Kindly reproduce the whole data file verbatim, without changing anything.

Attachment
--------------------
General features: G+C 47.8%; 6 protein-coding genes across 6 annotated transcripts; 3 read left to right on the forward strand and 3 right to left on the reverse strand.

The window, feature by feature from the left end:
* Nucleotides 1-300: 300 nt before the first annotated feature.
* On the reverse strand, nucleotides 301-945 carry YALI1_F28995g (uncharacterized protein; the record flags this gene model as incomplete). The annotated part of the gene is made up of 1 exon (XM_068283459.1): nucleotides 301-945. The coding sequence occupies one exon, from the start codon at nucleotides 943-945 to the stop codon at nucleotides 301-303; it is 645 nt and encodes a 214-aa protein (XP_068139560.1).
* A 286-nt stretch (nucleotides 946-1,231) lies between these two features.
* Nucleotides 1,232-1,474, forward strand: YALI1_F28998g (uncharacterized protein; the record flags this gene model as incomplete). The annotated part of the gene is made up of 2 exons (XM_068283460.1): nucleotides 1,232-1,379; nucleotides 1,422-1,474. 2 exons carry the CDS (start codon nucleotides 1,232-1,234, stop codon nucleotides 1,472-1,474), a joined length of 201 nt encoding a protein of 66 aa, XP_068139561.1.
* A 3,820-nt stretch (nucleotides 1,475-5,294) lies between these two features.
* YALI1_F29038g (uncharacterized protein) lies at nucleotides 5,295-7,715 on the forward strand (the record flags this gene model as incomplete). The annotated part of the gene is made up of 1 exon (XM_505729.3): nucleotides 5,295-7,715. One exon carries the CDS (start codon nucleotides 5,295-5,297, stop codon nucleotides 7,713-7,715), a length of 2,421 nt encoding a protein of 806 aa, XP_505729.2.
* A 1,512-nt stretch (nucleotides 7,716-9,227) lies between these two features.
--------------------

General features: G+C 47.8%; 6 protein-coding genes across 6 annotated transcripts; 3 read left to right on the forward strand and 3 right to left on the reverse strand.

The window, feature by feature from the left end:
* Nucleotides 1-300: 300 nt before the first annotated feature.
* On the reverse strand, nucleotides 301-945 carry YALI1_F28995g (uncharacterized protein; the record flags this gene model as incomplete). The annotated part of the gene is made up of 1 exon (XM_068283459.1): nucleotides 301-945. The coding sequence occupies one exon, from the start codon at nucleotides 943-945 to the stop codon at nucleotides 301-303; it is 645 nt and encodes a 214-aa protein (XP_068139560.1).
* A 286-nt stretch (nucleotides 946-1,231) lies between these two features.
* Nucleotides 1,232-1,474, forward strand: YALI1_F28998g (uncharacterized protein; the record flags this gene model as incomplete). The annotated part of the gene is made up of 2 exons (XM_068283460.1): nucleotides 1,232-1,379; nucleotides 1,422-1,474. 2 exons carry the CDS (start codon nucleotides 1,232-1,234, stop codon nucleotides 1,472-1,474), a joined length of 201 nt encoding a protein of 66 aa, XP_068139561.1.
* A 3,820-nt stretch (nucleotides 1,475-5,294) lies between these two features.
* YALI1_F29038g (uncharacterized protein) lies at nucleotides 5,295-7,715 on the forward strand (the record flags this gene model as incomplete). The annotated part of the gene is made up of 1 exon (XM_505729.3): nucleotides 5,295-7,715. One exon carries the CDS (start codon nucleotides 5,295-5,297, stop codon nucleotides 7,713-7,715), a length of 2,421 nt encoding a protein of 806 aa, XP_505729.2.
* A 1,512-nt stretch (nucleotides 7,716-9,227) lies between these two features.